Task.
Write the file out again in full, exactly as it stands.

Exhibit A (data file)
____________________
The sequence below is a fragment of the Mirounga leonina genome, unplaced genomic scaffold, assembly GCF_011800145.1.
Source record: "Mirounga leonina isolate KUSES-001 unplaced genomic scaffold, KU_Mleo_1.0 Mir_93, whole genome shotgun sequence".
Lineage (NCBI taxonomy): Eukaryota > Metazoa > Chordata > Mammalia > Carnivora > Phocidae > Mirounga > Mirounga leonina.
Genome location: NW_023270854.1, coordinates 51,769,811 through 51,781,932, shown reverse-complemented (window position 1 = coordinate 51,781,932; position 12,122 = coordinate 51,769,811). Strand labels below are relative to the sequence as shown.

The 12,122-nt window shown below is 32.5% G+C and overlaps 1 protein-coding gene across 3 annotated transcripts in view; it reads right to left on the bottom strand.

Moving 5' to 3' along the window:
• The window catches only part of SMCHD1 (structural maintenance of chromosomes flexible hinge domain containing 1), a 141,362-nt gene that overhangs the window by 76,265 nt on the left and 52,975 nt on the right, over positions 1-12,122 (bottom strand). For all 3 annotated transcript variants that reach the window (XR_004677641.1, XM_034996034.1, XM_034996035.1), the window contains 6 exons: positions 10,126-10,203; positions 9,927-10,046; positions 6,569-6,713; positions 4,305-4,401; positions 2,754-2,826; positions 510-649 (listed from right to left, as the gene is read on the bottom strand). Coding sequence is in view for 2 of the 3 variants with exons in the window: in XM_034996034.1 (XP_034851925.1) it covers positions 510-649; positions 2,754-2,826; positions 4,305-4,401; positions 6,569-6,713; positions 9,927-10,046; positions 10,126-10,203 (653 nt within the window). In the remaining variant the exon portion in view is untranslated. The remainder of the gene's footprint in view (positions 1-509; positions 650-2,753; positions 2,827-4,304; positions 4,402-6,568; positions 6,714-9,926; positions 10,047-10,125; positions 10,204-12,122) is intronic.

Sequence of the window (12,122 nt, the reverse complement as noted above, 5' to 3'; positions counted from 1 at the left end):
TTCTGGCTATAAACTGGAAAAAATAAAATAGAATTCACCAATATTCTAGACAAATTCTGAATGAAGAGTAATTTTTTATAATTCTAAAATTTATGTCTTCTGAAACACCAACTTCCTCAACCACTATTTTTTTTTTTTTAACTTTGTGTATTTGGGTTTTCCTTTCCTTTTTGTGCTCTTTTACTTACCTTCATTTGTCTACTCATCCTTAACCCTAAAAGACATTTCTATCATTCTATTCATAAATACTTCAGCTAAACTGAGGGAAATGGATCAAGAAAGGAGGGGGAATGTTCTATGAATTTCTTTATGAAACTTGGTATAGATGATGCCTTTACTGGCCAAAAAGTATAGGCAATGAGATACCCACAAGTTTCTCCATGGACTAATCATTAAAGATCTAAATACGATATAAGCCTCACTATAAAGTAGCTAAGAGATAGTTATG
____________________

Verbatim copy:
The sequence below is a fragment of the Mirounga leonina genome, unplaced genomic scaffold, assembly GCF_011800145.1.
Source record: "Mirounga leonina isolate KUSES-001 unplaced genomic scaffold, KU_Mleo_1.0 Mir_93, whole genome shotgun sequence".
Lineage (NCBI taxonomy): Eukaryota > Metazoa > Chordata > Mammalia > Carnivora > Phocidae > Mirounga > Mirounga leonina.
Genome location: NW_023270854.1, coordinates 51,769,811 through 51,781,932, shown reverse-complemented (window position 1 = coordinate 51,781,932; position 12,122 = coordinate 51,769,811). Strand labels below are relative to the sequence as shown.

The 12,122-nt window shown below is 32.5% G+C and overlaps 1 protein-coding gene across 3 annotated transcripts in view; it reads right to left on the bottom strand.

Moving 5' to 3' along the window:
• The window catches only part of SMCHD1 (structural maintenance of chromosomes flexible hinge domain containing 1), a 141,362-nt gene that overhangs the window by 76,265 nt on the left and 52,975 nt on the right, over positions 1-12,122 (bottom strand). For all 3 annotated transcript variants that reach the window (XR_004677641.1, XM_034996034.1, XM_034996035.1), the window contains 6 exons: positions 10,126-10,203; positions 9,927-10,046; positions 6,569-6,713; positions 4,305-4,401; positions 2,754-2,826; positions 510-649 (listed from right to left, as the gene is read on the bottom strand). Coding sequence is in view for 2 of the 3 variants with exons in the window: in XM_034996034.1 (XP_034851925.1) it covers positions 510-649; positions 2,754-2,826; positions 4,305-4,401; positions 6,569-6,713; positions 9,927-10,046; positions 10,126-10,203 (653 nt within the window). In the remaining variant the exon portion in view is untranslated. The remainder of the gene's footprint in view (positions 1-509; positions 650-2,753; positions 2,827-4,304; positions 4,402-6,568; positions 6,714-9,926; positions 10,047-10,125; positions 10,204-12,122) is intronic.

Sequence of the window (12,122 nt, the reverse complement as noted above, 5' to 3'; positions counted from 1 at the left end):
TTCTGGCTATAAACTGGAAAAAATAAAATAGAATTCACCAATATTCTAGACAAATTCTGAATGAAGAGTAATTTTTTATAATTCTAAAATTTATGTCTTCTGAAACACCAACTTCCTCAACCACTATTTTTTTTTTTTTAACTTTGTGTATTTGGGTTTTCCTTTCCTTTTTGTGCTCTTTTACTTACCTTCATTTGTCTACTCATCCTTAACCCTAAAAGACATTTCTATCATTCTATTCATAAATACTTCAGCTAAACTGAGGGAAATGGATCAAGAAAGGAGGGGGAATGTTCTATGAATTTCTTTATGAAACTTGGTATAGATGATGCCTTTACTGGCCAAAAAGTATAGGCAATGAGATACCCACAAGTTTCTCCATGGACTAATCATTAAAGATCTAAATACGATATAAGCCTCACTATAAAGTAGCTAAGAGATAGTTATG